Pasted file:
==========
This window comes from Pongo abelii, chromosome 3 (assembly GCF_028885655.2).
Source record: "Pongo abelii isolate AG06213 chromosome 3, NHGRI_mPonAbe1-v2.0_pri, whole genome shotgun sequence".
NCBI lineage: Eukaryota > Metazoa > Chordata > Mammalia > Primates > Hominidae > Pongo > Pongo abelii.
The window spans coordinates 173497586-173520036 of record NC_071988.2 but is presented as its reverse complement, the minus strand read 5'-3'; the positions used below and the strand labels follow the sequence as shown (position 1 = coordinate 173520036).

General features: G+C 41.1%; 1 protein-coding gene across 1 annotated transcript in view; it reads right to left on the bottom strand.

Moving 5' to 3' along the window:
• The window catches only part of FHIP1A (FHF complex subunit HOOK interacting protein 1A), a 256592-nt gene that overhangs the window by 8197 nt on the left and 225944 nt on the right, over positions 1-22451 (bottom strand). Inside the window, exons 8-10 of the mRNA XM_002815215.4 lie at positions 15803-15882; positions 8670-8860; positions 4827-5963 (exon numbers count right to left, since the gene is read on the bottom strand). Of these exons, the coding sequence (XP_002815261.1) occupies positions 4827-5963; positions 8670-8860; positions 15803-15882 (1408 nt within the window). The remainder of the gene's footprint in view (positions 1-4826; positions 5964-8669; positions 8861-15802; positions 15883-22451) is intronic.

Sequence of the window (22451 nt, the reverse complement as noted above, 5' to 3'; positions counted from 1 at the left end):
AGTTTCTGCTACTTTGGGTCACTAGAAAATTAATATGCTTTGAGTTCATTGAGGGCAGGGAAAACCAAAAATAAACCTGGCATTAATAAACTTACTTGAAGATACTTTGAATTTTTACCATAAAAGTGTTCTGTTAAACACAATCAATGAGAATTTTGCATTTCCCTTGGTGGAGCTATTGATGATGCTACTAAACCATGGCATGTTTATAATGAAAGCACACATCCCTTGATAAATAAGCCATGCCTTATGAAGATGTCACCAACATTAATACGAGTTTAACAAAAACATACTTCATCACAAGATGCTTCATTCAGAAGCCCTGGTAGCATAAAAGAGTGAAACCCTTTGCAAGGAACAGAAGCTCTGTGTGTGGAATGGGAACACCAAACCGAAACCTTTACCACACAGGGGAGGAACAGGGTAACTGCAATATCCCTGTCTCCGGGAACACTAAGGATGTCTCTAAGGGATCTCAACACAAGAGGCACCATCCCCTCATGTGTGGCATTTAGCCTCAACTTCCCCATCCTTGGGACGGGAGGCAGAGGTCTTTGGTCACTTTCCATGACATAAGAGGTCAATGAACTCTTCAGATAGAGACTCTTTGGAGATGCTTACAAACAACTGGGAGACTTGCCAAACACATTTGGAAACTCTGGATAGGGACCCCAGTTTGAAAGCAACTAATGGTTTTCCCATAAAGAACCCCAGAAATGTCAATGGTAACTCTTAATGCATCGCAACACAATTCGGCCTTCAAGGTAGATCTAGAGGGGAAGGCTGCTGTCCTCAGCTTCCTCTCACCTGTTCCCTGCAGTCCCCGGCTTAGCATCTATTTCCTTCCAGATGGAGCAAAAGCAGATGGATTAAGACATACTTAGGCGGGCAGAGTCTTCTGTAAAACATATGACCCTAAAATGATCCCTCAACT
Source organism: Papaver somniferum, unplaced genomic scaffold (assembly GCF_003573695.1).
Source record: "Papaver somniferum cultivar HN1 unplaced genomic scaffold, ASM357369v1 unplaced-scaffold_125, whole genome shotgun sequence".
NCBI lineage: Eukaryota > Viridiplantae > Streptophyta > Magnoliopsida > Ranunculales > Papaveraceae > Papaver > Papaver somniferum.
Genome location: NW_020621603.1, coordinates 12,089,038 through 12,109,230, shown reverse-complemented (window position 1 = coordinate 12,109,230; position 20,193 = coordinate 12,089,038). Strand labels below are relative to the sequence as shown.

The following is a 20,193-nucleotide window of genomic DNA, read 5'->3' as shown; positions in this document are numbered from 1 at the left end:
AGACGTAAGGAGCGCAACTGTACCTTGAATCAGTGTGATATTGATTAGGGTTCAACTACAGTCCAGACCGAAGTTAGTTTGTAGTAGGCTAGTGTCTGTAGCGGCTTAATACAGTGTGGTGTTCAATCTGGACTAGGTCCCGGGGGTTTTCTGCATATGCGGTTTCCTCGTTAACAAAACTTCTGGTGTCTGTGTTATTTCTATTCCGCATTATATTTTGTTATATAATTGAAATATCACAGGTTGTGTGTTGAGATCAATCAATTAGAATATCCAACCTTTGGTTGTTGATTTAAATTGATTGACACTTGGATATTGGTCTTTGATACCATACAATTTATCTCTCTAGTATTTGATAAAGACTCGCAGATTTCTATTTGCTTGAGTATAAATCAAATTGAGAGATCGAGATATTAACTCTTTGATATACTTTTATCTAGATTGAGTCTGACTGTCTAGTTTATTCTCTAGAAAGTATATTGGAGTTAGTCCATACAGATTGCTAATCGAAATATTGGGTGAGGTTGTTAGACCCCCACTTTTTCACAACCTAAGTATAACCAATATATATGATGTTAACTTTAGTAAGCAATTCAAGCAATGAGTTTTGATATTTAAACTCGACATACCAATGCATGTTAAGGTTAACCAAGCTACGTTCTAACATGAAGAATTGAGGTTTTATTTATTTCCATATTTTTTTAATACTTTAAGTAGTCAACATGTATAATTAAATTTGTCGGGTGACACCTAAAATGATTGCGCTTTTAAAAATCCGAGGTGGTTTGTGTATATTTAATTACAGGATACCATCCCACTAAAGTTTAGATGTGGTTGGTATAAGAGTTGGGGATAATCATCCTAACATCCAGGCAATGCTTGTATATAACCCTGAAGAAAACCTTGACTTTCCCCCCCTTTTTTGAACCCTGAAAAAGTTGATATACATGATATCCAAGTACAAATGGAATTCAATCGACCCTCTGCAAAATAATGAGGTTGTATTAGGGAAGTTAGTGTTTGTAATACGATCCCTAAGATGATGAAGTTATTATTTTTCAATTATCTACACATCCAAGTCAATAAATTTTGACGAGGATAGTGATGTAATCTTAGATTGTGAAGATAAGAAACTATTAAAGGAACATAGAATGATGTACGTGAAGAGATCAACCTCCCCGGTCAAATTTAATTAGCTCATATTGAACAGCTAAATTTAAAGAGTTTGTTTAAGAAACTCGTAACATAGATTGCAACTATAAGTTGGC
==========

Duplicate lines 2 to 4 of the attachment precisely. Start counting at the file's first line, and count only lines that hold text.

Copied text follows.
Source record: "Pongo abelii isolate AG06213 chromosome 3, NHGRI_mPonAbe1-v2.0_pri, whole genome shotgun sequence".
NCBI lineage: Eukaryota > Metazoa > Chordata > Mammalia > Primates > Hominidae > Pongo > Pongo abelii.
The window spans coordinates 173497586-173520036 of record NC_071988.2 but is presented as its reverse complement, the minus strand read 5'-3'; the positions used below and the strand labels follow the sequence as shown (position 1 = coordinate 173520036).